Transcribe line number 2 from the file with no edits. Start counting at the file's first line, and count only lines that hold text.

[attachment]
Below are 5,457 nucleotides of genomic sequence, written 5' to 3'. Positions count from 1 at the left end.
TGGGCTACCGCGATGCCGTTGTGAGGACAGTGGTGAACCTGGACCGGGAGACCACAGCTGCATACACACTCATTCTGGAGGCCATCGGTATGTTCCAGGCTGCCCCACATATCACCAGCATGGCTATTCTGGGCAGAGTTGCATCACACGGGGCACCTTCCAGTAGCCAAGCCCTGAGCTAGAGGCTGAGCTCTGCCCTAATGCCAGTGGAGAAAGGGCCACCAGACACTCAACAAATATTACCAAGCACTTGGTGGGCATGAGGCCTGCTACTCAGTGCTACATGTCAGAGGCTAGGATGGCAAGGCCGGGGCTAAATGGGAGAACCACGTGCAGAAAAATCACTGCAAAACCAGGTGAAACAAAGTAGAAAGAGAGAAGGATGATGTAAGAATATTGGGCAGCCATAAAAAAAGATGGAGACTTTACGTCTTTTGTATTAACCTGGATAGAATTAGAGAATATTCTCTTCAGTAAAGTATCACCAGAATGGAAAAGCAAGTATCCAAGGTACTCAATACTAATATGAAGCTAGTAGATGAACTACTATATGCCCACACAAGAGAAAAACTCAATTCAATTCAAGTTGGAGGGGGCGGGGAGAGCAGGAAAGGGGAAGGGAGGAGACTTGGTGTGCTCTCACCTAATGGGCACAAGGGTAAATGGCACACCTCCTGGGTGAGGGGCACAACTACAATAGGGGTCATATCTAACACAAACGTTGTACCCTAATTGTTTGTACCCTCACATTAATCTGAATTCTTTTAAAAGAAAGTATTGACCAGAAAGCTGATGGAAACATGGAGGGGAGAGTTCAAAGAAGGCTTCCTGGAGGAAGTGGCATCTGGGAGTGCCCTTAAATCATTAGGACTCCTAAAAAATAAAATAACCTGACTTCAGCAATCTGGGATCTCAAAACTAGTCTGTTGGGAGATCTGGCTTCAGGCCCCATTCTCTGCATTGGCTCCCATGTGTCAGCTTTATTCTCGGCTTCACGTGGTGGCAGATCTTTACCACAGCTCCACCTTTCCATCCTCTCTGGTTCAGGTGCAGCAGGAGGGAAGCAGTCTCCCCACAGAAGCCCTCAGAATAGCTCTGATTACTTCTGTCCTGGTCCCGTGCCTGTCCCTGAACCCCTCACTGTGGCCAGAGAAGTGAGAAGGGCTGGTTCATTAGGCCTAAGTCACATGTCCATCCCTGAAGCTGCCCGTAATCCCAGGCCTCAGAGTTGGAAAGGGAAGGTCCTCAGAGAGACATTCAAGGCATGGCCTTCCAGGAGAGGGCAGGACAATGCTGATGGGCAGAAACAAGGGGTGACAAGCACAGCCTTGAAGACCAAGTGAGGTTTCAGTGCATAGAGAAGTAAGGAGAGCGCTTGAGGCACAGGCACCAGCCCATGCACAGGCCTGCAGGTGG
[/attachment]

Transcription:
TGGGCTACCGCGATGCCGTTGTGAGGACAGTGGTGAACCTGGACCGGGAGACCACAGCTGCATACACACTCATTCTGGAGGCCATCGGTATGTTCCAGGCTGCCCCACATATCACCAGCATGGCTATTCTGGGCAGAGTTGCATCACACGGGGCACCTTCCAGTAGCCAAGCCCTGAGCTAGAGGCTGAGCTCTGCCCTAATGCCAGTGGAGAAAGGGCCACCAGACACTCAACAAATATTACCAAGCACTTGGTGGGCATGAGGCCTGCTACTCAGTGCTACATGTCAGAGGCTAGGATGGCAAGGCCGGGGCTAAATGGGAGAACCACGTGCAGAAAAATCACTGCAAAACCAGGTGAAACAAAGTAGAAAGAGAGAAGGATGATGTAAGAATATTGGGCAGCCATAAAAAAAGATGGAGACTTTACGTCTTTTGTATTAACCTGGATAGAATTAGAGAATATTCTCTTCAGTAAAGTATCACCAGAATGGAAAAGCAAGTATCCAAGGTACTCAATACTAATATGAAGCTAGTAGATGAACTACTATATGCCCACACAAGAGAAAAACTCAATTCAATTCAAGTTGGAGGGGGCGGGGAGAGCAGGAAAGGGGAAGGGAGGAGACTTGGTGTGCTCTCACCTAATGGGCACAAGGGTAAATGGCACACCTCCTGGGTGAGGGGCACAACTACAATAGGGGTCATATCTAACACAAACGTTGTACCCTAATTGTTTGTACCCTCACATTAATCTGAATTCTTTTAAAAGAAAGTATTGACCAGAAAGCTGATGGAAACATGGAGGGGAGAGTTCAAAGAAGGCTTCCTGGAGGAAGTGGCATCTGGGAGTGCCCTTAAATCATTAGGACTCCTAAAAAATAAAATAACCTGACTTCAGCAATCTGGGATCTCAAAACTAGTCTGTTGGGAGATCTGGCTTCAGGCCCCATTCTCTGCATTGGCTCCCATGTGTCAGCTTTATTCTCGGCTTCACGTGGTGGCAGATCTTTACCACAGCTCCACCTTTCCATCCTCTCTGGTTCAGGTGCAGCAGGAGGGAAGCAGTCTCCCCACAGAAGCCCTCAGAATAGCTCTGATTACTTCTGTCCTGGTCCCGTGCCTGTCCCTGAACCCCTCACTGTGGCCAGAGAAGTGAGAAGGGCTGGTTCATTAGGCCTAAGTCACATGTCCATCCCTGAAGCTGCCCGTAATCCCAGGCCTCAGAGTTGGAAAGGGAAGGTCCTCAGAGAGACATTCAAGGCATGGCCTTCCAGGAGAGGGCAGGACAATGCTGATGGGCAGAAACAAGGGGTGACAAGCACAGCCTTGAAGACCAAGTGAGGTTTCAGTGCATAGAGAAGTAAGGAGAGCGCTTGAGGCACAGGCACCAGCCCATGCACAGGCCTGCAGGTGG